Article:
Travel, Failure, And The Lessons They Teach Us

You know, travel is kind of awful. Everyone telling you the opposite is certainly paid by some secret service. These endless lines at the airport, annoying security, constant delays! Heavy luggage and packing headache! Lost baggage, found baggage, damaged baggage!

Sleepless nights and early wakeups! Thieves and scammers, plus these merchants that want a double price for their lousy goods! Bad traffic, problems at hotels, expensive taxis, expensive and/or bad food, creepy people that stare at you as if you were from another galaxy, boring tours, crowded streets and beaches, mosquitoes, snakes, monkeys that steal your stuff, bad weather, bad roads… The list, if fully unrolled, could take up half of the globe. All that stress! Remember that time when you missed your flight because your alarm didn’t go off? Or your mother-in-law took her time applying makeup? Or the security decided to triple-check you? Or you just confused your gates? Oh the amount of nerve cells that die during travel!
But thunder or lightning, we still do it. Thousands of people pack their bags every day and set out into the unknown. They don’t want to stay at their comfortable homes, these crazyheads, no – for some reason, they hit the road in pursuit of adventures. It can be getting to a quiet (or not-so-quiet) beach or a loud foreign megapolis, a wild jungle or an urban village, but the travel bug has them all.
There are so many things that can discourage you from traveling, from news reports to bad weather forecasts to some neighbor’s negative remark. There are many chances that your trip won’t go as smoothly as planned at some point. And hey, folks live their lives happily without ever leaving their home countries. So why bother?
Yesterday, after missing my flight from San Francisco to Missoula by seconds (because my brain just refused to work) and going back to my friend’s place, angry, sad, and embarrassed, I caught myself thinking that I would’ve rather preferred a pleasant morning at home with a book and a cup of tea. After all, none of the kind happens to you at home… right?
Except that you have to deal with all the traffic, an annoying boss, demanding relatives, an over-energetic cat, and what not. Each time I face a travel challenge I have to remind myself why I am on the road. Things get difficult everywhere, and I am on the road only because after a few weeks at home I go crazy, craving for some new experiences, new places, new people, and new discoveries. I have to constantly move forward, challenging myself and overcoming my fear of failure. And that’s the only way to travel: each failure is in fact your victory, that gives you a hands-on experience and lets you find yourself in different circumstances with different opportunities.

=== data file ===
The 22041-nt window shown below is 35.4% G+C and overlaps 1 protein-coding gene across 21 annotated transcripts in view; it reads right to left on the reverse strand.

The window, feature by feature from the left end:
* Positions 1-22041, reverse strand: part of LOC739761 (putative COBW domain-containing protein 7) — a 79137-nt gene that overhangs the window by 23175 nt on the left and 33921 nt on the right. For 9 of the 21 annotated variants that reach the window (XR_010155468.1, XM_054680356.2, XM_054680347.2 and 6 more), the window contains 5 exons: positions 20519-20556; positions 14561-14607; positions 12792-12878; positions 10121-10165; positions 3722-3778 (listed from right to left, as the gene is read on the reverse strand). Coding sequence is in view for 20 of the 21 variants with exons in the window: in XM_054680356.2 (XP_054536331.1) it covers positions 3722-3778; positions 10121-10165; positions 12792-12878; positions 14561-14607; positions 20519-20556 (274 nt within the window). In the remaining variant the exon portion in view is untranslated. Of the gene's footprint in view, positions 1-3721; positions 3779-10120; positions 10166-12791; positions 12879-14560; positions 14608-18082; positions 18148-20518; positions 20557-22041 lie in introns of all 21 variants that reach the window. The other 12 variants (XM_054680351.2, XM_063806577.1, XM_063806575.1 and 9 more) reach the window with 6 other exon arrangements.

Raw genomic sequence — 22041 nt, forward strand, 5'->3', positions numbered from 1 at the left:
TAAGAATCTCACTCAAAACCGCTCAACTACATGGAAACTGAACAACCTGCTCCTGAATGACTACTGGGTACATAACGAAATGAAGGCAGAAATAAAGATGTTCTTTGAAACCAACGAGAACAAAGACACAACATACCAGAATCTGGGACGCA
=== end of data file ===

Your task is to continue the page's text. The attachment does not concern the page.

We humans are afraid of many things. It can be public speaking or little children, darkness or birds, heights or closed spaces. But we all are subconsciously afraid of failing. The fear of failure stops us from booking these flights and finding these couches and reaching out for people we thought we lost contact with. But the truth is, whatever you do in life, sometimes you will fail. Learning to have a good laugh out of it and find positive sides is important to not get discouraged to try new things and go new places.
Travel is a part of our personal experience, something unique, individual and very private, something that forms our personalities and makes us grow and develop. Stepping out of your comfort zone is the way to self-exploration. You never know who you’re going to meet on your journey, or what you’re going to see, and how it will influence you. By refusing to travel we refuse ourselves the right for knowledge that can be never acquired at school.
Yes, you may get robbed and mobbed, you may miss your connection or lose your favorite token, you may find yourself stuck in a place and not knowing what to do; let it be. In the end, it will all work out, and you will be rewarded with new experience, new friends, and new perspective. Most importantly, in times of trouble don’t be shy to reach out for people. Random strangers helped me quite a few times on the road. After all, travel is about positive thinking – no prejudice, no complaining, no negativity. As long as you let yourself think that in the end everything’s going to be all right, you’ll be fine. Just get out of your cave and let the world in!

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